Sunday, July 13, 2014

Portland Talks Garbology


The City of Portland is a world leader on sustainability and green policies — not to mention a beautiful, livable community. But there's one area where it falls short on the environmental front: garbage.

Portlanders make more trash than the average American. And though they are avid recyclers, they also send 50+ big-rig diesel trucks a day filled with trash to someone else's back-yard 150 miles away. Local leaders and environmentalists realize the problem and are determined to better.

This past week I returned from a series of cool "Let's Talk Trash" events in the city. I was happy to share the stories behind  Garbology at events hosted by OregonMetro and the Portland City Club. Here's the audio from the City Club discussion.
Campus trash, courtesy Portland State University

Thursday, July 10, 2014

The Troll Toll

When FindTheBest.com received a threatening letter from a "patent troll," the Internet startup faced a no-win choice: capitulate and pay to license a dubious patent claiming ownership of the ancient art of matchmaking, or pay exorbitant legal costs to fight. 

Find out what happened next, and how Congress is dropping the ball on reining in ridiculous patents and trollish lawsuits, in my new article, Trolling for Dollars.

Friday, June 6, 2014

Solar Wars: The Battle For Your Rooftop

For Cynthia Cantero, putting solar panels atop her Oahu, Hawaii, home seemed like a no-brainer. In a state where most electricity is generated by burning pricey imported oil and where electricity rates are three times the U.S. average, she considered making her own power "a godsend."

Then her state's dominant utility pulled the plug on Cantero, and pushed the 54-year-old cancer patient and mother of five toward bankruptcy.

Read more about Cantero's all-too-common plight, and a nationwide campaign to derail home-grown solar energy in favor of utility-scale renewables, in my latest Sierra Magazine article, Throwing Shade.

(Sierra Magazine illustration by Thomas James)

Tuesday, April 15, 2014

Writers Abroad, Writers Renewed

Teaching at the Abroad Writers Conference this winter at Lismore Castle, Ireland (and coming up again in late June at Lake Como, Italy), reminds me of just how powerful and energizing the simple act of getting away from the familiar can be. Surrounded by talented faculty and authors both aspiring and accomplished, living for a week in Ireland's oldest castle, did as much for my own writing as for any of our workshop participants. The entire experience was inspiring — great colleagues, new friends both Irish and American, and living in Sir Walter Raleigh's art-filled, sumptuous castle. How cool is that?


I can't wait for my next nonfiction workshop at the upcoming Abroad Writers Conference June 21-28 at the sublime Lake Como, Italy (photos below). Why not join us?



Wednesday, March 12, 2014

eBook Debut: Over Here, Buried Secrets, Murderer With a Badge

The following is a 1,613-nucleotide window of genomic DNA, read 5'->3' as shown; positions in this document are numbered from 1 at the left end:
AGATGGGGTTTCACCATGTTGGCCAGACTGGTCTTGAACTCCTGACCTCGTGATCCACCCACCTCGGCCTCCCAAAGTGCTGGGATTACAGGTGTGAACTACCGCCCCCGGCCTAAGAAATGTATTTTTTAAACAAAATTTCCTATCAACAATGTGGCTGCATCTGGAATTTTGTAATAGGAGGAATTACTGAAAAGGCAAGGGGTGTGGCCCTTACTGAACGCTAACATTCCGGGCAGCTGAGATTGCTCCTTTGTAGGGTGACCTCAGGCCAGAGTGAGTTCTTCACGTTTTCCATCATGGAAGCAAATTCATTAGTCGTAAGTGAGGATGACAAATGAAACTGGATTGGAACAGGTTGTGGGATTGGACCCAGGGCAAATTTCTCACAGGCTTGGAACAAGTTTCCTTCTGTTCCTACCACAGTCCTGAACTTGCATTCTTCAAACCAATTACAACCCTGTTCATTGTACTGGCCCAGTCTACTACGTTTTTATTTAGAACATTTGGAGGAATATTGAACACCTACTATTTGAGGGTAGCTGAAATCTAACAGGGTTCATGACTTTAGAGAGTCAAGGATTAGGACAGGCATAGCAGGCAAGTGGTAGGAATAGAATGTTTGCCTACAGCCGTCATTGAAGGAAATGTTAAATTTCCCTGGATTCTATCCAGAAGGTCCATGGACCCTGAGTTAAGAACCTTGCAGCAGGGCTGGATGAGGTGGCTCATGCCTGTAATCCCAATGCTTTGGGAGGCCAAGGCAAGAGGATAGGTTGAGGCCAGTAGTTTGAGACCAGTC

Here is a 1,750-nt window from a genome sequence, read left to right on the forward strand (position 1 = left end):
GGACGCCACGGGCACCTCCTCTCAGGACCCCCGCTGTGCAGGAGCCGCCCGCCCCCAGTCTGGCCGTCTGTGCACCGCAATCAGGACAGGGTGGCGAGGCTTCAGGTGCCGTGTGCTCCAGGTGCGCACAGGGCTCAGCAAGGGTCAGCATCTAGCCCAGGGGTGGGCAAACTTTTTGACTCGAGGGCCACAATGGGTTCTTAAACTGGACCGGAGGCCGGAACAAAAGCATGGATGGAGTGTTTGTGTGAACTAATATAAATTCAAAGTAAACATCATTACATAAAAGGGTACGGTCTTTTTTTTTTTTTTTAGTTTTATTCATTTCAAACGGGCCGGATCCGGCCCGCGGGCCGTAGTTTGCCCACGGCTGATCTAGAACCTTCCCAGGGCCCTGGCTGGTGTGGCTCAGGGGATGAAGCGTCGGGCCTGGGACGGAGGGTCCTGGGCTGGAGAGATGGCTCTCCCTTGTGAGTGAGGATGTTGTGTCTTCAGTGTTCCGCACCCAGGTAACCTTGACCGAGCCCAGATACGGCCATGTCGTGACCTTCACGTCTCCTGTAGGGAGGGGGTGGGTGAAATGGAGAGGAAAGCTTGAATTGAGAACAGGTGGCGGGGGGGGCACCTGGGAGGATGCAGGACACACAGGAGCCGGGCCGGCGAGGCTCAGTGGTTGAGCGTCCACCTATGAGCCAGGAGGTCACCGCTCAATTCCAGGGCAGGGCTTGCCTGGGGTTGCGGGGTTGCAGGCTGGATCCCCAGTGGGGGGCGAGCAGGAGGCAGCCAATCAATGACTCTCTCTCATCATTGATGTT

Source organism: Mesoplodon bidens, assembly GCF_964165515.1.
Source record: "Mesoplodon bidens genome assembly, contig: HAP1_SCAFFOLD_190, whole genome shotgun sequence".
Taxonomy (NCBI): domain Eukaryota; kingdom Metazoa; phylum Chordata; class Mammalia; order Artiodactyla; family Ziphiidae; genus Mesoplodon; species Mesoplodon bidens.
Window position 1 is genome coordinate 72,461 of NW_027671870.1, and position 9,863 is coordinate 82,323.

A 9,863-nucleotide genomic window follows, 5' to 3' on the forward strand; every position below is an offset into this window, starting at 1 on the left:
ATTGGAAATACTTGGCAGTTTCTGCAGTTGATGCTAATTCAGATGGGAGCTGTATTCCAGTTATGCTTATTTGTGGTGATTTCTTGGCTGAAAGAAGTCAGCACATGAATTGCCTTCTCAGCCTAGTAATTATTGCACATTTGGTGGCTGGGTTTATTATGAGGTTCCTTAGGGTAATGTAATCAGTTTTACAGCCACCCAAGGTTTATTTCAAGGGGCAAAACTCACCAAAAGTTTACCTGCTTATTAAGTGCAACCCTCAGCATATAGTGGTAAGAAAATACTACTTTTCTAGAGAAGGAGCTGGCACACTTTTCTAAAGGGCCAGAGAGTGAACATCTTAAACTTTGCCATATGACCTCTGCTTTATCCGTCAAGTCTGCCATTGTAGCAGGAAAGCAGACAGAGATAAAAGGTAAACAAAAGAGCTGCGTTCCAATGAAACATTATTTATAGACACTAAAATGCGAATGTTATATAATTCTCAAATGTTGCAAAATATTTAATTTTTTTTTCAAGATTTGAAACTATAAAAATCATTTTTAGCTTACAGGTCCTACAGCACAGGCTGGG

One of the great things about eBooks is the new life and audiences they can bring to an author's work. So I'm pleased to announce the publication today of three of my earlier titles in eBook editions by Diversion Books.

Over Here: How the G.I. Bill Transformed the American Dream, shares the stories of famed filmmaker Arthur Penn, Nobel Prize-winning physicist Leon Lederman, political leaders Bob Dole and George McGovern, and other men and women of the Greatest Generation who shared two things in common: they all fought in WW II, and they all used the original GI Bill to transform their own lives — and an entire nation. Over Here is, in short, the "after-the-war story" of the Greatest Generation. The original GI Bill opened college education to the masses, transformed America from a nation of renters into a nation of homeowners, and enabled an era of middle-class prosperity never before seen in the world.

The LA Times wrote of Over Here: "Deeply moving, alive with the thrill of people from modest backgrounds discovering that the opportunities available to them were far greater than anything they had dreamed of… Vivid… inspiring.. told with such warmth and enthusiasm."

Get the eBook in your favorite format.

Buried Secrets: A True Story of Serial Murder, is my first book, a true-crime tale of drug-running, ritual murder and official incompetence on the Texas-Mexican border. When college student Mark Kilroy, nephew of a senior U.S. Customs official, disappeared during spring break in the border town of Matamoros, the manhunt led to a drug-smuggling cult ruled by a Miami priest of black magic, Adolfo Constanzo. Exposed with him was a cult that committed dozens of human sacrifices, followers drawn from the highest levels of Mexican law enforcement, and years of getting away with murder because U.S. border law-enforcement agencies were more interested in fighting one another than fighting crime.